Nosey Parker found a novel way to pillage and pilfer from fragile old folk by preying on their precious pets. The parrot-beaked thief kept a house full of cats and loved them all dearly, but his dependence on pets for companionship and his very purpose in life made him realise that lonely old people would pay to protect them. - The Heavy Petting of Nosey Parker
Patrice Clutterbuck awoke at 3.30am and picked up a dog-eared paperback she’d purchased for fifty cents at a local market, thinking it might be an easy-to-read murder mystery – something of the Patricia Cornwell persuasion. Instead, Truman Capote’s In Cold Blood was a non-fiction novel about the random slaying of a Kansas farming family (Herbert and Bonnie Clutter and their teenage children, Nancy and Kenyon) who were bound, gagged, shot and stabbed by thrill-killers in 1959. It wasn’t the best choice of ‘light’ reading for anyone home alone in a vast weatherboard place that was strikingly similar to the ghostly grey images of the slaughterhouse featured in that scarifying book. - Fear of the Unknown
Lydia Carroll-Lewis’s meetings always started exactly at 9.11am because the numbers held a weird – some say sub-human – fascination for her. She was such a stickler for punctuality that she had once scolded her cat in front of a house guest and denied it food when not at its bowl at 5.55pm - its designated feed time before the six o’clock news. - Rush Hour
Kenny Cochrane didn’t arouse much suspicion at first, but he certainly turned a few heads. His skirts were too short; his hair too high. He might not have looked much out of place in Sydney’s King Cross or Melbourne’s Fitzroy Street, but in quiet country towns he was an oddity – too long in the legs and too broad in the shoulders to be immune from the stares of local machos and matrons. - Sweet Transvestite
Gavin Klein always liked to be a step ahead and was furious when he learned about the Coronet coup by telegram. He could have bought the old fleapit opposite the Paradise for five times the price Davis paid; he could have gutted the place and one day, turn it into a multiplex. He would choke the Coronet to death and swoop as Frankie Davis was drawing his last breath. That was his resolve. - Crown for the Coronet
If horses could count Singing Duke would have noticed that only 10 bins were laid out for the 12 stalls. He nodded anxiously as the stable-hand hustled towards him with a loaded bin, but squealed in protest and spun agitated loops of his box when he was bypassed for the grey next door. Feed is expensive and trainers rarely bother with an outcast’s last meal before they are cut from a stable - some to meet their fate in a killing pen: a steel bolt blasted into their brains. - If Horses Could Talk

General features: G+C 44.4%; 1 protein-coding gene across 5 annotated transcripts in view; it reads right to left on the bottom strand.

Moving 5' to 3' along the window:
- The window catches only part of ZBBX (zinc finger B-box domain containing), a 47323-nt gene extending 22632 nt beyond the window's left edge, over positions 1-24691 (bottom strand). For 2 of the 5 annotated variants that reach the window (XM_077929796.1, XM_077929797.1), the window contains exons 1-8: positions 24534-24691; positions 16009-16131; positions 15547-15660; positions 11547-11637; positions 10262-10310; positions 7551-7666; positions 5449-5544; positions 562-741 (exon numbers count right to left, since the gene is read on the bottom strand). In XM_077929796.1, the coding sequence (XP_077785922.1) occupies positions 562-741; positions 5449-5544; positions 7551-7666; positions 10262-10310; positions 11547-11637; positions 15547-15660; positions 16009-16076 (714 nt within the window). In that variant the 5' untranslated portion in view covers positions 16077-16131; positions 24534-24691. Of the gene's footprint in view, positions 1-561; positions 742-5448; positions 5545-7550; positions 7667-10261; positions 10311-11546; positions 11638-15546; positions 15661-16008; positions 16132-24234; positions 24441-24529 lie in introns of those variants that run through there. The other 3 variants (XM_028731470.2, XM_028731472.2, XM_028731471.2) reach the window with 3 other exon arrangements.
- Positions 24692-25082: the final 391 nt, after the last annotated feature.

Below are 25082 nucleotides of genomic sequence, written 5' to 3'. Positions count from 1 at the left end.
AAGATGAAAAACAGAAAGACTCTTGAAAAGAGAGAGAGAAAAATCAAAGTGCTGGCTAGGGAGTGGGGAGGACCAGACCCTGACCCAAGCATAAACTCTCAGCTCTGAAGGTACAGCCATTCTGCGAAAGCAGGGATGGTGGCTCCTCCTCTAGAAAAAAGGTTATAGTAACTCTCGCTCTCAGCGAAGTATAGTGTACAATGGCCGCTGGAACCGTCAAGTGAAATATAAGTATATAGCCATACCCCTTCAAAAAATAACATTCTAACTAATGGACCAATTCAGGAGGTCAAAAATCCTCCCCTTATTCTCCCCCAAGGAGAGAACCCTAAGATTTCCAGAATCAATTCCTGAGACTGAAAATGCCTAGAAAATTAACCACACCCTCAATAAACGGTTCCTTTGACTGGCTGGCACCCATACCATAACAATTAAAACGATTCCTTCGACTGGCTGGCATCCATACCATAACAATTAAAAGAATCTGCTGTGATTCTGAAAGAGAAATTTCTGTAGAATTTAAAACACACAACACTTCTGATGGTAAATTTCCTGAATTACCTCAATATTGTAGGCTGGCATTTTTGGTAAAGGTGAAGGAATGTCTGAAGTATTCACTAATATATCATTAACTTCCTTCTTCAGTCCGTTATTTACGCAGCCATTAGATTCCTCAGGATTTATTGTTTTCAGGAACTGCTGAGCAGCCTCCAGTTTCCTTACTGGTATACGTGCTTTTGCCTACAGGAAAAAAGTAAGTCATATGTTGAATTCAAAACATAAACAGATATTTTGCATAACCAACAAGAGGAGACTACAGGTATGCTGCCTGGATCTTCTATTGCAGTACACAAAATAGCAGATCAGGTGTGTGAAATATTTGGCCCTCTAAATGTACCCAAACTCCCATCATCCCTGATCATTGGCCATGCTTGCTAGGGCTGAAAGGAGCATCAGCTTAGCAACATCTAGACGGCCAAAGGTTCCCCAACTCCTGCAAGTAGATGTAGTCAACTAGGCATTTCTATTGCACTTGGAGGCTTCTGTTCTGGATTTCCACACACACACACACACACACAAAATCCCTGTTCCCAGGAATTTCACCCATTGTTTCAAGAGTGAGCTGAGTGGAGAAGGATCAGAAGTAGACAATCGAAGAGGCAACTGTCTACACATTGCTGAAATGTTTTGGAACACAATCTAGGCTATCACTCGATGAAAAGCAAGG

The more he drank of cheap booze the less he tolerated the taste, and the company, of "winos." But when he clambered onto the tracks and felt the vibrations of an oncoming train he longed for the numbing stupor that beckons courage. He would need to be TV's Man of Steel, "more powerful than a locomotive," when it struck. - Lost Little Superman
Owen Hankin hated boiled potatoes and stew. His father drank too much and his mother smoked too much and he really hated when they fought. But the shy boy never knew hatred of a fellow human being until his eighth year in 1956 when Tom Sheriff descended on Waverley Primary School, like a hawk swooping on a defenceless bunny. - Sheriff of Rottenham
Nick Brady had been hurtling downhill on his brand new Cannondale Supersix but a blind bend in the road concealed a twisted three branch that had been brought down by high winds. The branch jammed hard between the whirling spokes of the front wheel. The rider had nowhere to go except into a heels-over-head somersault. "Bullet" Brady, as the media had dubbed him, was confident he could win gold in the 50 kilometre road race at the Olympics in Rio. Instead, he was headed for a catastrophic fall. - Crushed
The thought of giving up Christmas and a Boxing Day Test Match to help care for an ageing mother-in-law who could no long distinguish between Santa Claus and the Sugar Plum Fairy appalled the big man behind Brian Mueller Motors. Right on cue, before the first ball was bowled, Maggie made her entrance and slumped into Smokey's favourite chair as it circled menacingly. "Have you fed the dog yet?" Maggie asked. Who's gonna tell her the dog is a cat! - Nuts at Christmas
Mickey Morris was a gardener, and a pretty nifty one at that, but it was hard work in the simmer of summer and the wintry of winter and so he latched onto a little larceny to supplement the meagre returns for his labours. Mickey's mentor was Crab Callow, sometimes know as Kit Kat callow because Crab has his paws into everything from purse-snatching to ram-raiding and would shakedown vending machines in his spare time angling for the chokkies to drop. - Other Side of the Fence